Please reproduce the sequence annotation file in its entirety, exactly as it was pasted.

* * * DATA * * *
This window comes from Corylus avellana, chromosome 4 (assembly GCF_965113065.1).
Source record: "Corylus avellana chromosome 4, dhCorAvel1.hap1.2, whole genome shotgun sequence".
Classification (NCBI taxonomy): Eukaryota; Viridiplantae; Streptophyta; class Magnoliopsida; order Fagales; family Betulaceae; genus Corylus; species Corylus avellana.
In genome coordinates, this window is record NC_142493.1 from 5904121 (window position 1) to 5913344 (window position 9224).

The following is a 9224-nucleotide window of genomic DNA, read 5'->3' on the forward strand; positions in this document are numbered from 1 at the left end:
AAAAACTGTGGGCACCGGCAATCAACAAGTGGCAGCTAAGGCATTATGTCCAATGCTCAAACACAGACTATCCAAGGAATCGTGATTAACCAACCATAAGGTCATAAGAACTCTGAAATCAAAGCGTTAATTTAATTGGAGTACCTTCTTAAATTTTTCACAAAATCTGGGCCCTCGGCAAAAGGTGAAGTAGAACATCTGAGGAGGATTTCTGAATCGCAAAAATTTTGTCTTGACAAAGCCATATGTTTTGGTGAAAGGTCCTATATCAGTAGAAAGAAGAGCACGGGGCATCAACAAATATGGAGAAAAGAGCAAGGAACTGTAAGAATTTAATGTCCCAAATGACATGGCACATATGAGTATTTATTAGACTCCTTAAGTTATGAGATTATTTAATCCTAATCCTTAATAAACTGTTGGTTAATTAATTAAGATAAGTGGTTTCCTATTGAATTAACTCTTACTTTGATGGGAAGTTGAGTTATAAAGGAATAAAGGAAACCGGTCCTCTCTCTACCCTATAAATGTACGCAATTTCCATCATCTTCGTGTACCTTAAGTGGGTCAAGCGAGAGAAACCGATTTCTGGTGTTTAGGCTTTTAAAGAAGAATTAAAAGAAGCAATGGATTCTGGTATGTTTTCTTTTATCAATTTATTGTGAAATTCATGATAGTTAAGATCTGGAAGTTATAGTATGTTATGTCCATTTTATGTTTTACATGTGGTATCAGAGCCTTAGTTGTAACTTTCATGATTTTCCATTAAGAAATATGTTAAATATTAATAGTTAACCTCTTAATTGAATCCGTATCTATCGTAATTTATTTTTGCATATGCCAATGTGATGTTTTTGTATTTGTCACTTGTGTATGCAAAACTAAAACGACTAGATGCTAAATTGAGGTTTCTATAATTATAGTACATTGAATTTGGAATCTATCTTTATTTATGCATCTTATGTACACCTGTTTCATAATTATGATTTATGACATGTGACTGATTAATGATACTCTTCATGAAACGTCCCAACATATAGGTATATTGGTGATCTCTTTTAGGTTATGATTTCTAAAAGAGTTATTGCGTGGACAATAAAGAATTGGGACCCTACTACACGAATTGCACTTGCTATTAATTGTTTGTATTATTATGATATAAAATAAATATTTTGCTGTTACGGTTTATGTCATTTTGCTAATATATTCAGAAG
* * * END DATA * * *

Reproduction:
This window comes from Corylus avellana, chromosome 4 (assembly GCF_965113065.1).
Source record: "Corylus avellana chromosome 4, dhCorAvel1.hap1.2, whole genome shotgun sequence".
Classification (NCBI taxonomy): Eukaryota; Viridiplantae; Streptophyta; class Magnoliopsida; order Fagales; family Betulaceae; genus Corylus; species Corylus avellana.
In genome coordinates, this window is record NC_142493.1 from 5904121 (window position 1) to 5913344 (window position 9224).

The following is a 9224-nucleotide window of genomic DNA, read 5'->3' on the forward strand; positions in this document are numbered from 1 at the left end:
AAAAACTGTGGGCACCGGCAATCAACAAGTGGCAGCTAAGGCATTATGTCCAATGCTCAAACACAGACTATCCAAGGAATCGTGATTAACCAACCATAAGGTCATAAGAACTCTGAAATCAAAGCGTTAATTTAATTGGAGTACCTTCTTAAATTTTTCACAAAATCTGGGCCCTCGGCAAAAGGTGAAGTAGAACATCTGAGGAGGATTTCTGAATCGCAAAAATTTTGTCTTGACAAAGCCATATGTTTTGGTGAAAGGTCCTATATCAGTAGAAAGAAGAGCACGGGGCATCAACAAATATGGAGAAAAGAGCAAGGAACTGTAAGAATTTAATGTCCCAAATGACATGGCACATATGAGTATTTATTAGACTCCTTAAGTTATGAGATTATTTAATCCTAATCCTTAATAAACTGTTGGTTAATTAATTAAGATAAGTGGTTTCCTATTGAATTAACTCTTACTTTGATGGGAAGTTGAGTTATAAAGGAATAAAGGAAACCGGTCCTCTCTCTACCCTATAAATGTACGCAATTTCCATCATCTTCGTGTACCTTAAGTGGGTCAAGCGAGAGAAACCGATTTCTGGTGTTTAGGCTTTTAAAGAAGAATTAAAAGAAGCAATGGATTCTGGTATGTTTTCTTTTATCAATTTATTGTGAAATTCATGATAGTTAAGATCTGGAAGTTATAGTATGTTATGTCCATTTTATGTTTTACATGTGGTATCAGAGCCTTAGTTGTAACTTTCATGATTTTCCATTAAGAAATATGTTAAATATTAATAGTTAACCTCTTAATTGAATCCGTATCTATCGTAATTTATTTTTGCATATGCCAATGTGATGTTTTTGTATTTGTCACTTGTGTATGCAAAACTAAAACGACTAGATGCTAAATTGAGGTTTCTATAATTATAGTACATTGAATTTGGAATCTATCTTTATTTATGCATCTTATGTACACCTGTTTCATAATTATGATTTATGACATGTGACTGATTAATGATACTCTTCATGAAACGTCCCAACATATAGGTATATTGGTGATCTCTTTTAGGTTATGATTTCTAAAAGAGTTATTGCGTGGACAATAAAGAATTGGGACCCTACTACACGAATTGCACTTGCTATTAATTGTTTGTATTATTATGATATAAAATAAATATTTTGCTGTTACGGTTTATGTCATTTTGCTAATATATTCAGAAG